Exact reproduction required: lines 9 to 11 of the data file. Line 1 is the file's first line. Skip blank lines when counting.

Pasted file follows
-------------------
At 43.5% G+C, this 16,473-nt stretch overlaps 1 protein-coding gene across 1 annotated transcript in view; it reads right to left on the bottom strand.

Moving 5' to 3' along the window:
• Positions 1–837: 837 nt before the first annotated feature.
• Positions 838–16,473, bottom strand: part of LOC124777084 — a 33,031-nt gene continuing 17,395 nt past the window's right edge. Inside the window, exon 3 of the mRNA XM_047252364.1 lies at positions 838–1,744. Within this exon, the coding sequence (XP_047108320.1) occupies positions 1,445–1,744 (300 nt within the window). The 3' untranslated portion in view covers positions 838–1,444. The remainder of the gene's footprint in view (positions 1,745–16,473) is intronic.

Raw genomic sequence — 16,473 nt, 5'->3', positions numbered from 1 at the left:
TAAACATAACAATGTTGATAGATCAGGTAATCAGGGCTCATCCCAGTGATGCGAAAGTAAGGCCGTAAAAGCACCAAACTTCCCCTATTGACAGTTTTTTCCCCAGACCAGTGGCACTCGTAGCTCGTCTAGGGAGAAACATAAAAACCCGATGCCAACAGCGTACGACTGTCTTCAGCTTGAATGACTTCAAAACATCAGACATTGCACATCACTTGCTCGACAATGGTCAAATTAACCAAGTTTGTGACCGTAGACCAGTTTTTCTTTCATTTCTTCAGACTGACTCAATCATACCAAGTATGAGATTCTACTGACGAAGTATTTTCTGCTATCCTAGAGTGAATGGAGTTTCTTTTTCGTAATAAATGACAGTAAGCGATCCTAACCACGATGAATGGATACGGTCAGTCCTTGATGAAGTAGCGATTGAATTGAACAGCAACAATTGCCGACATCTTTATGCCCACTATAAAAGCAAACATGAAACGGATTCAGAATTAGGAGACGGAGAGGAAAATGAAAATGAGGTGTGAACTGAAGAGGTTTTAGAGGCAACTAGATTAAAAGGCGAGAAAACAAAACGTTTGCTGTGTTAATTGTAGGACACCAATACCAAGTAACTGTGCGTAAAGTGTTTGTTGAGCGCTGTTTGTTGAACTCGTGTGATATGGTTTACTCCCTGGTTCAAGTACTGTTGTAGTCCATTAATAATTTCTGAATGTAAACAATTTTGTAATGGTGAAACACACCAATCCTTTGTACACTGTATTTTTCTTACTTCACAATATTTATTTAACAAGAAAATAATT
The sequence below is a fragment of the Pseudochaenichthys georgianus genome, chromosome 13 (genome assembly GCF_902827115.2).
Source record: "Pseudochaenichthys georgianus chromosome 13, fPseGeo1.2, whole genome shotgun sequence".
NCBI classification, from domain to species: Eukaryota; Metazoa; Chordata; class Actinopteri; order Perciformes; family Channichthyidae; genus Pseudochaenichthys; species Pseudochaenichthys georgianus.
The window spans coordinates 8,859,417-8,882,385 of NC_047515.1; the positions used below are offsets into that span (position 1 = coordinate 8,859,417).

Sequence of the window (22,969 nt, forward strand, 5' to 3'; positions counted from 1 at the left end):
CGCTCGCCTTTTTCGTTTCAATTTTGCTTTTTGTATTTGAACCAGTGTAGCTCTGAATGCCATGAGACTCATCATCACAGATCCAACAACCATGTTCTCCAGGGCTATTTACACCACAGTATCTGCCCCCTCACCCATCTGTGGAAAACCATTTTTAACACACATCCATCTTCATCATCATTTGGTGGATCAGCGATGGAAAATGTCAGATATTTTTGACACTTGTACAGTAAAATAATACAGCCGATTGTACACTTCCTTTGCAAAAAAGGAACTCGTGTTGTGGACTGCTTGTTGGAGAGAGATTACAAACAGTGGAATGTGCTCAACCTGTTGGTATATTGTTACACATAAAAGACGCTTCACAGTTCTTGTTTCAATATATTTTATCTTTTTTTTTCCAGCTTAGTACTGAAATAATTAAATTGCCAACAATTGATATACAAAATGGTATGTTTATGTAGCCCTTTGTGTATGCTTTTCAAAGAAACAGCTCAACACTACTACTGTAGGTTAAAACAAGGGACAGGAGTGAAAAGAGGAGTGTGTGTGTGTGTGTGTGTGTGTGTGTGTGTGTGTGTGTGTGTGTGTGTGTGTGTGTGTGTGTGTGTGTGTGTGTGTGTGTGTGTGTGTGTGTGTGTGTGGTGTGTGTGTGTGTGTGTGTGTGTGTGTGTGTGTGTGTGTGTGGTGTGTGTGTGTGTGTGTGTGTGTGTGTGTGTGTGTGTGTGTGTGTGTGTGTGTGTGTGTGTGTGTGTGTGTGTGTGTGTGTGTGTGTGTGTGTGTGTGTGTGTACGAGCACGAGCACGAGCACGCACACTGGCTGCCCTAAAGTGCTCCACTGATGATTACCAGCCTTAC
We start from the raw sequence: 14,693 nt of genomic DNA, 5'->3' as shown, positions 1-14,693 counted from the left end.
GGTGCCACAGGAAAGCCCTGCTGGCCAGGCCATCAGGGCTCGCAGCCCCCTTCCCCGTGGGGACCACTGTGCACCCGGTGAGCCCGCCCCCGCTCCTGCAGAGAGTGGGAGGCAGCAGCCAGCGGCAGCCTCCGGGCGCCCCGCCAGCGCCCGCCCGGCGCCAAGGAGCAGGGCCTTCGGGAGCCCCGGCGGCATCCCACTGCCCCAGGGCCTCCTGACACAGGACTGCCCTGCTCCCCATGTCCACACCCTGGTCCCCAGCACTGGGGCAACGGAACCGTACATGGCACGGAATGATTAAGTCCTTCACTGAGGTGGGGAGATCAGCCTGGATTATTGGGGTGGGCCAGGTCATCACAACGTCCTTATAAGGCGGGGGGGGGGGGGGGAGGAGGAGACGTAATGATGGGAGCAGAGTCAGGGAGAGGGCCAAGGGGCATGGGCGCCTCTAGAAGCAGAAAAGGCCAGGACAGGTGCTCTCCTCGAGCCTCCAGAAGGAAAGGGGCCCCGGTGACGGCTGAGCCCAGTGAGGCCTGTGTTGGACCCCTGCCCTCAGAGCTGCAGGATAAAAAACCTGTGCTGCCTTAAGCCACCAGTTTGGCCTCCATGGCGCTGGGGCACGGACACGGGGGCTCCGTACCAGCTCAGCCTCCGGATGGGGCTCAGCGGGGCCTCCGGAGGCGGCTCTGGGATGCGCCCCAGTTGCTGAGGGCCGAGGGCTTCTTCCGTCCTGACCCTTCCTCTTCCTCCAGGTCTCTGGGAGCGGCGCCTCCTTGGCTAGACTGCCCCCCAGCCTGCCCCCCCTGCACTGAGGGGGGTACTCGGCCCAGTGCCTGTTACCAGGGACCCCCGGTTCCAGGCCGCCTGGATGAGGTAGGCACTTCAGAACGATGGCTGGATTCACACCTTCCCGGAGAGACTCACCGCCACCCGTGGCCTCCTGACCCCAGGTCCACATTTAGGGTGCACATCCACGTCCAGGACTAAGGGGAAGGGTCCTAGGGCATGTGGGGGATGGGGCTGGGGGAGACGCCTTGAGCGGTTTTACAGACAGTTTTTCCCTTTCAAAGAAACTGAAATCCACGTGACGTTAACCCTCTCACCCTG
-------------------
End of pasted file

NCBI classification, from domain to species: Eukaryota; Metazoa; Chordata; class Actinopteri; order Perciformes; family Channichthyidae; genus Pseudochaenichthys; species Pseudochaenichthys georgianus.
The window spans coordinates 8,859,417-8,882,385 of NC_047515.1; the positions used below are offsets into that span (position 1 = coordinate 8,859,417).

Sequence of the window (22,969 nt, forward strand, 5' to 3'; positions counted from 1 at the left end):